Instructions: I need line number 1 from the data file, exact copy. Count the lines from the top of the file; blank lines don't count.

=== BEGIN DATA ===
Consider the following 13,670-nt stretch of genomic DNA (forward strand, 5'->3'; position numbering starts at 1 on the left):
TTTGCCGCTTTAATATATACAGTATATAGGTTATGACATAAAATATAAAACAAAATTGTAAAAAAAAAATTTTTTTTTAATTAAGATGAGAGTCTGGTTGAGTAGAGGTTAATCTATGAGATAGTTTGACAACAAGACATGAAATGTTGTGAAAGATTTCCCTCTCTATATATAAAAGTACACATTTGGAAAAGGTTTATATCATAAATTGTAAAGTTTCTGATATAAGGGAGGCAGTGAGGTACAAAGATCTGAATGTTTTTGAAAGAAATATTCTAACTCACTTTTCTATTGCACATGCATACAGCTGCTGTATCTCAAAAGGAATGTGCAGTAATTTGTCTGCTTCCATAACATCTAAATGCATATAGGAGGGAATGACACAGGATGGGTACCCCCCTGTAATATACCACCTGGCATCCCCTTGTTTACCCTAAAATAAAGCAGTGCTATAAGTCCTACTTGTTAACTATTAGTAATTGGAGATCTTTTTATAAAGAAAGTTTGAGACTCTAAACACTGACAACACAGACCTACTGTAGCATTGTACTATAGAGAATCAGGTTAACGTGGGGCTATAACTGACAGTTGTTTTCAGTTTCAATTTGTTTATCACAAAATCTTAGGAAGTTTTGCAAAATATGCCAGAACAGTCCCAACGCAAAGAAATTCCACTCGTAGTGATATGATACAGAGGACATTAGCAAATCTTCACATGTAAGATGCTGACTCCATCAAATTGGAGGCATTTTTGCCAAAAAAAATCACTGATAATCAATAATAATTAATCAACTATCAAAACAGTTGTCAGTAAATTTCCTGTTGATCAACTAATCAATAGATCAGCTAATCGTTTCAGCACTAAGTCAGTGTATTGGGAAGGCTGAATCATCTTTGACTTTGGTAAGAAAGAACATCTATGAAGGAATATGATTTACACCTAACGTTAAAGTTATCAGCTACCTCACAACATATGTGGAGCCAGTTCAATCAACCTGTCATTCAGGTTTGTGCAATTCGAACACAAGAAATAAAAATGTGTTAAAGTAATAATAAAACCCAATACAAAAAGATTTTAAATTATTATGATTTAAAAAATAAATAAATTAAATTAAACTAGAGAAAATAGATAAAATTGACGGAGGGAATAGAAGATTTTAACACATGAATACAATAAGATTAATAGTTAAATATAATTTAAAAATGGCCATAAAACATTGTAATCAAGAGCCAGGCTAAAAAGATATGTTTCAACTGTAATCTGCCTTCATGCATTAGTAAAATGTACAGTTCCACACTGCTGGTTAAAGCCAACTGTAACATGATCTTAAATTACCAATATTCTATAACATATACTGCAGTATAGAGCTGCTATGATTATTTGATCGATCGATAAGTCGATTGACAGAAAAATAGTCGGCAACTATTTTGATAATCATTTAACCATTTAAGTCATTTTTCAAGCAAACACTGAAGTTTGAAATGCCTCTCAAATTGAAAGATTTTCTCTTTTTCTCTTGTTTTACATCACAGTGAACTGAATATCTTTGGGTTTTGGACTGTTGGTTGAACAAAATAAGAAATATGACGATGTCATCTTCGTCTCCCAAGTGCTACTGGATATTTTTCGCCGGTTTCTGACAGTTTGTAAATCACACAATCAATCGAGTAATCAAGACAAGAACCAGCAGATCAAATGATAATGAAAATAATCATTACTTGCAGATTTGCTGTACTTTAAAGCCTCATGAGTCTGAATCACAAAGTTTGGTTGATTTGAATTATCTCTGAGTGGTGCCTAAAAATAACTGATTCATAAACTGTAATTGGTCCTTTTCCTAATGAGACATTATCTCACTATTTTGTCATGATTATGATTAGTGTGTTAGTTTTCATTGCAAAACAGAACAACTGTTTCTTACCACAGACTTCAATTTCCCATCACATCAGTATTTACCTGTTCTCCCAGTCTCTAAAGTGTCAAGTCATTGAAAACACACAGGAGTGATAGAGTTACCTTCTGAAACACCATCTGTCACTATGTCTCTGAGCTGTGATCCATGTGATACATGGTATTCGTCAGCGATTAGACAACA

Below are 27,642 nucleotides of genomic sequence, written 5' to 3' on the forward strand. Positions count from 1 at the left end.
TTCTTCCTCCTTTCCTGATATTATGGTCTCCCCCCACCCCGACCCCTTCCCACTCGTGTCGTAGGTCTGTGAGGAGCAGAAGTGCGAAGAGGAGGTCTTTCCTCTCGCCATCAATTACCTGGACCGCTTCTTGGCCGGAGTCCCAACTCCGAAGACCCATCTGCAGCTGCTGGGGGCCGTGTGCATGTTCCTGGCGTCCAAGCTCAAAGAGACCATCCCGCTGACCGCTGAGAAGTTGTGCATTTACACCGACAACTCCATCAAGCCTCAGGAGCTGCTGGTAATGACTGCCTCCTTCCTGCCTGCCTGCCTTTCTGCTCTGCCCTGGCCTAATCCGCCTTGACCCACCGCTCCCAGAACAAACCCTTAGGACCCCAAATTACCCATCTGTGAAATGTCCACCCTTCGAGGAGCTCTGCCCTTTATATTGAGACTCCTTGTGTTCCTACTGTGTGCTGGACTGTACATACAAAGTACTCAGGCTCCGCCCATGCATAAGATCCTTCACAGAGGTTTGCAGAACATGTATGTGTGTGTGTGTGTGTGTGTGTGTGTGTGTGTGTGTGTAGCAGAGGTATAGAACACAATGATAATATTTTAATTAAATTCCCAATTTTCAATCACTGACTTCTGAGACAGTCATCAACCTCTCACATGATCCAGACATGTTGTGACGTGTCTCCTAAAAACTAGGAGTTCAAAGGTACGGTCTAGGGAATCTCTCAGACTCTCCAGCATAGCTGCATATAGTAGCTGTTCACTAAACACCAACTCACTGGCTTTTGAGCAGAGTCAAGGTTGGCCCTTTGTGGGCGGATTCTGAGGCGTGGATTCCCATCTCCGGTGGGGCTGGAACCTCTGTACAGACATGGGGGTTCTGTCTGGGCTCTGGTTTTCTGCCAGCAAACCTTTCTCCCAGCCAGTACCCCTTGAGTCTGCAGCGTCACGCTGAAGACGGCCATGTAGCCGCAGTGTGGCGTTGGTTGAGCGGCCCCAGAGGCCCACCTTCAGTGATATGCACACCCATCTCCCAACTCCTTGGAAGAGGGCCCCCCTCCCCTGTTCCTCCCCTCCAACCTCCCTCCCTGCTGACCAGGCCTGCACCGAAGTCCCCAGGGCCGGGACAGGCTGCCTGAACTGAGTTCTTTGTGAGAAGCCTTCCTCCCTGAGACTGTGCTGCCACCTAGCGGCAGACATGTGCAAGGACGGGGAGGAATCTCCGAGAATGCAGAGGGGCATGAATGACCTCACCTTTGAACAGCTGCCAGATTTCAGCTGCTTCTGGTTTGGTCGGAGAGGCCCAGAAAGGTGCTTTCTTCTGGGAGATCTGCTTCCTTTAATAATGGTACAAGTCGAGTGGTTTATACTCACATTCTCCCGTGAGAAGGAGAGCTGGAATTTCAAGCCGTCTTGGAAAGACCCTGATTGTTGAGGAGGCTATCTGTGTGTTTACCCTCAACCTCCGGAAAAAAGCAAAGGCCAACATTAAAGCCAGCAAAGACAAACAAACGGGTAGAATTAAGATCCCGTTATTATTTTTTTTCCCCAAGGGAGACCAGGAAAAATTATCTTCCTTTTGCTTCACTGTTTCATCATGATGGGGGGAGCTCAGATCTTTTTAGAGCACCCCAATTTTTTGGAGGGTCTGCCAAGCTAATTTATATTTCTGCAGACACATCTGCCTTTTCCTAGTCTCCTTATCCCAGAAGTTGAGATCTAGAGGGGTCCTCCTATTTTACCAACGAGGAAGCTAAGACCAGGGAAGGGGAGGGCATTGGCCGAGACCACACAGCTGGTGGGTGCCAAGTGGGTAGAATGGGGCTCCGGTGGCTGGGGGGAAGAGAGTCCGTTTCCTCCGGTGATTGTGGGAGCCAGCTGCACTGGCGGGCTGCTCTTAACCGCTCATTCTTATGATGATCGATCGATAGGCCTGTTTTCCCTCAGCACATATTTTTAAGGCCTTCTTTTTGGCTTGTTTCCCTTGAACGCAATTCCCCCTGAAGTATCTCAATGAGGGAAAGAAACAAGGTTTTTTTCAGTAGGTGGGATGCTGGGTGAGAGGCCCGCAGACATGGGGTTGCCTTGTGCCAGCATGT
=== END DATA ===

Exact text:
Consider the following 13,670-nt stretch of genomic DNA (forward strand, 5'->3'; position numbering starts at 1 on the left):